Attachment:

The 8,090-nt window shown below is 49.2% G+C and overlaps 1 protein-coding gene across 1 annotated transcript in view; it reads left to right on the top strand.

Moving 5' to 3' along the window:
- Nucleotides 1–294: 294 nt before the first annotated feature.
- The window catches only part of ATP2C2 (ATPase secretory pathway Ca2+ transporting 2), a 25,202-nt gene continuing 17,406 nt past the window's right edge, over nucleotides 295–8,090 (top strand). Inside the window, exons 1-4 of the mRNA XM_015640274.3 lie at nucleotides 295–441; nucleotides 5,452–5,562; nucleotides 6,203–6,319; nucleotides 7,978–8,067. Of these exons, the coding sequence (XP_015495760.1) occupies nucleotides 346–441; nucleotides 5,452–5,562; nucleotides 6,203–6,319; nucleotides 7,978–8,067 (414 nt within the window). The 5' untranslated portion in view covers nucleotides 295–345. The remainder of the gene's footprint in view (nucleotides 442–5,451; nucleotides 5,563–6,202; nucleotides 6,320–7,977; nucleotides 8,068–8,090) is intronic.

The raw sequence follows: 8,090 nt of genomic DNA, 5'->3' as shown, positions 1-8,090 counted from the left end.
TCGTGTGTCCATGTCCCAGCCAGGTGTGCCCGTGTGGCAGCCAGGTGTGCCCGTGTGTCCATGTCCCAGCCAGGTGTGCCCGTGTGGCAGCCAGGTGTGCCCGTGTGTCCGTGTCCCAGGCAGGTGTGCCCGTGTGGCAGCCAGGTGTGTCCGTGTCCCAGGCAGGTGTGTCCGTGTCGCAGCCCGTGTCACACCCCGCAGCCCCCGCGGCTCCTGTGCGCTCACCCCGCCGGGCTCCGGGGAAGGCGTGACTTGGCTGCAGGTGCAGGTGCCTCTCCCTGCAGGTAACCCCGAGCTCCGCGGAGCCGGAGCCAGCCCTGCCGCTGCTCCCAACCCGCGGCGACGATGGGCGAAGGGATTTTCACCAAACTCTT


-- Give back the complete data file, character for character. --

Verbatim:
The 8,090-nt window shown below is 49.2% G+C and overlaps 1 protein-coding gene across 1 annotated transcript in view; it reads left to right on the top strand.

Moving 5' to 3' along the window:
- Nucleotides 1–294: 294 nt before the first annotated feature.
- The window catches only part of ATP2C2 (ATPase secretory pathway Ca2+ transporting 2), a 25,202-nt gene continuing 17,406 nt past the window's right edge, over nucleotides 295–8,090 (top strand). Inside the window, exons 1-4 of the mRNA XM_015640274.3 lie at nucleotides 295–441; nucleotides 5,452–5,562; nucleotides 6,203–6,319; nucleotides 7,978–8,067. Of these exons, the coding sequence (XP_015495760.1) occupies nucleotides 346–441; nucleotides 5,452–5,562; nucleotides 6,203–6,319; nucleotides 7,978–8,067 (414 nt within the window). The 5' untranslated portion in view covers nucleotides 295–345. The remainder of the gene's footprint in view (nucleotides 442–5,451; nucleotides 5,563–6,202; nucleotides 6,320–7,977; nucleotides 8,068–8,090) is intronic.

The raw sequence follows: 8,090 nt of genomic DNA, 5'->3' as shown, positions 1-8,090 counted from the left end.
TCGTGTGTCCATGTCCCAGCCAGGTGTGCCCGTGTGGCAGCCAGGTGTGCCCGTGTGTCCATGTCCCAGCCAGGTGTGCCCGTGTGGCAGCCAGGTGTGCCCGTGTGTCCGTGTCCCAGGCAGGTGTGCCCGTGTGGCAGCCAGGTGTGTCCGTGTCCCAGGCAGGTGTGTCCGTGTCGCAGCCCGTGTCACACCCCGCAGCCCCCGCGGCTCCTGTGCGCTCACCCCGCCGGGCTCCGGGGAAGGCGTGACTTGGCTGCAGGTGCAGGTGCCTCTCCCTGCAGGTAACCCCGAGCTCCGCGGAGCCGGAGCCAGCCCTGCCGCTGCTCCCAACCCGCGGCGACGATGGGCGAAGGGATTTTCACCAAACTCTT